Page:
The drivers can handle up to 1 amp of continuous current and up to 5 amps of current when pulsed. Each driver requires three (3) inputs, one for each direction and an enable. The enable is intended for pulse control, and I may end up sharing a common pulse between the two drivers, but I still have to see how the SENSE output acts when the motor is pulsed. This may require a small capacitor to smooth out the SENSE voltage reading.
Below is a picture comparing the footprints of the new IC bridges with the discrete component bridges from SGRC2. The board with the new bridges also has a 5V power regulator setup to power the controller - this regulator is not involved directly in bridge operation. As you can see, there is still plenty of room left on the breadboard for the 14-pin controller IC. I am also leaving room for the accelerometer in case I decide to re-include it at some point in the future. The compactness of the L6202's make up for the fact that they cost me about $5 a piece (plus S&H, of course). I will most likely use the SMD version for the final soldered circuit.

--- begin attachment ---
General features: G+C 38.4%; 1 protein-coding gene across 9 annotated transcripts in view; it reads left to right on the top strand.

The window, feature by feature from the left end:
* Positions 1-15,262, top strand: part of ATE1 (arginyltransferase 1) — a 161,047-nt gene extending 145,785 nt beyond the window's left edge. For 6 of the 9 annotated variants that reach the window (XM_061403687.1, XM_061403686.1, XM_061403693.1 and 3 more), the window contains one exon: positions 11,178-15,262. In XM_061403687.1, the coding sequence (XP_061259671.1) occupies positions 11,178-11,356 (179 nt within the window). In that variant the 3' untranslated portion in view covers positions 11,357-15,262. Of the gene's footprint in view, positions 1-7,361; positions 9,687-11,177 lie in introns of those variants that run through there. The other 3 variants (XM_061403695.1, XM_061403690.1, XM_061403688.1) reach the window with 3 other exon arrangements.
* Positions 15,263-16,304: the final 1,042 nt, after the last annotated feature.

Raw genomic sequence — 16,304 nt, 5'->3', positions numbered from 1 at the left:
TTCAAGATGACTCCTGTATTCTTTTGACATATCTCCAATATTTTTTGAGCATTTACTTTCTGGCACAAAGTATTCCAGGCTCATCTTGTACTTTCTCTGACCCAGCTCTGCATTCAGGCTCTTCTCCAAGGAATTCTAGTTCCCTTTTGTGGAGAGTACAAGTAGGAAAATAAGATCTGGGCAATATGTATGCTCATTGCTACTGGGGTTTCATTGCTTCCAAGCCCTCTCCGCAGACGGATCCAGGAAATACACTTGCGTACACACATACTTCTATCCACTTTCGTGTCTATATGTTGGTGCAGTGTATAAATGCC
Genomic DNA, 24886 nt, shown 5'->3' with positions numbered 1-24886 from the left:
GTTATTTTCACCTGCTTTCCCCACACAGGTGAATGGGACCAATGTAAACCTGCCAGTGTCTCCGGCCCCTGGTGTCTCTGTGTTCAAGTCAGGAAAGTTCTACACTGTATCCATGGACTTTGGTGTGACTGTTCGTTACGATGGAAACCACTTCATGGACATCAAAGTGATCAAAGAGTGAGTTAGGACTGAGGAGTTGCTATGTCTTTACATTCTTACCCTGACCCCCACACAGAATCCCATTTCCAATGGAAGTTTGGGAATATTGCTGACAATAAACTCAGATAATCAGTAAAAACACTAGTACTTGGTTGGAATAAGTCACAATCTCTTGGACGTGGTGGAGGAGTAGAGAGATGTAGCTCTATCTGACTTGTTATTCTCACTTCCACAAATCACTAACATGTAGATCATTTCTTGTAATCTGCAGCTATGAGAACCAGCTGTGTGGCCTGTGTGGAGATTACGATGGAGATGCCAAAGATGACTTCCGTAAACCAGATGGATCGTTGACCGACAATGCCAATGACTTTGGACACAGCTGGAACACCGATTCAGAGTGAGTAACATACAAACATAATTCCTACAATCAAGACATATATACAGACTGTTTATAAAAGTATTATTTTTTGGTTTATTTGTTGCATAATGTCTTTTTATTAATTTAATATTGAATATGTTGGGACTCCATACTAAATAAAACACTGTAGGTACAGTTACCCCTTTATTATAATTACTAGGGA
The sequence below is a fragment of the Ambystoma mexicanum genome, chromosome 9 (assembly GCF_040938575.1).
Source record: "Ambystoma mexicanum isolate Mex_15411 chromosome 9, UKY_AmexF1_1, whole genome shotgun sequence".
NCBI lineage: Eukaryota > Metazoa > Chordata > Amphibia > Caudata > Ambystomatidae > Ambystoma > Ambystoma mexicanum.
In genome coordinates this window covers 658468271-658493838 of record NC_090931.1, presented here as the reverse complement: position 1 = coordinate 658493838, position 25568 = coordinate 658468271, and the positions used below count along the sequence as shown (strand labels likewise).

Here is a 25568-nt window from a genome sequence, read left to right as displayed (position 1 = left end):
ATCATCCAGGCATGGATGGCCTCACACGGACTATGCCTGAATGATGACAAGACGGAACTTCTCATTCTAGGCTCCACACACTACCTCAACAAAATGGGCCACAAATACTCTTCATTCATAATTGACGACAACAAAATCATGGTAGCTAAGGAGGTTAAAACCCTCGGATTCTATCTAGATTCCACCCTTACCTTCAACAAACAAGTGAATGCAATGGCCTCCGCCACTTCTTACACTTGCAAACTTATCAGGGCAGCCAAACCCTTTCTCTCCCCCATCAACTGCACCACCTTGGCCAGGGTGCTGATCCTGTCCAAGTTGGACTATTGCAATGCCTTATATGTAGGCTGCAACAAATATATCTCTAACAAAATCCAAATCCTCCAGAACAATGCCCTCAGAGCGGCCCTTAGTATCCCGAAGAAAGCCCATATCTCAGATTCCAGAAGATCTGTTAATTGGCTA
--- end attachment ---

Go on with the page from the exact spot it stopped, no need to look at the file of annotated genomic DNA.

Sharp 30cm IR range finder mounted on a servo. The sensor is bolted to an L-shaped piece of stiff plastic which has been screwed down into the horn of the servo. The sensor has a nominal range of 30 cm, but there is a dead band region for the first 8 cm or so, requiring the sensor to be mounted just behind halfway back on the chassis so that it can detect walls pressed up against the front tires. Testing is required to determine exactly how close to the front the sensor can be mounted.
The servo has a range of slightly greater than 180 degrees, but I will be limiting it to one of seven (7) positions. The binary addresses shown above each position hint at how the neural network will be choosing where to look.
Simplied neural network routine
Current Status - Active
- Basic system control development underway
Nov 20, 2009
Set project to Active status. Removed SGRC2 control system from chasis and began playing with the L6202 motor drivers. I haven't done anything electronic that wasn't school related lately, so it feels good to get back to playing. The drivers ended up being much simplier to wire than I had been led to believe.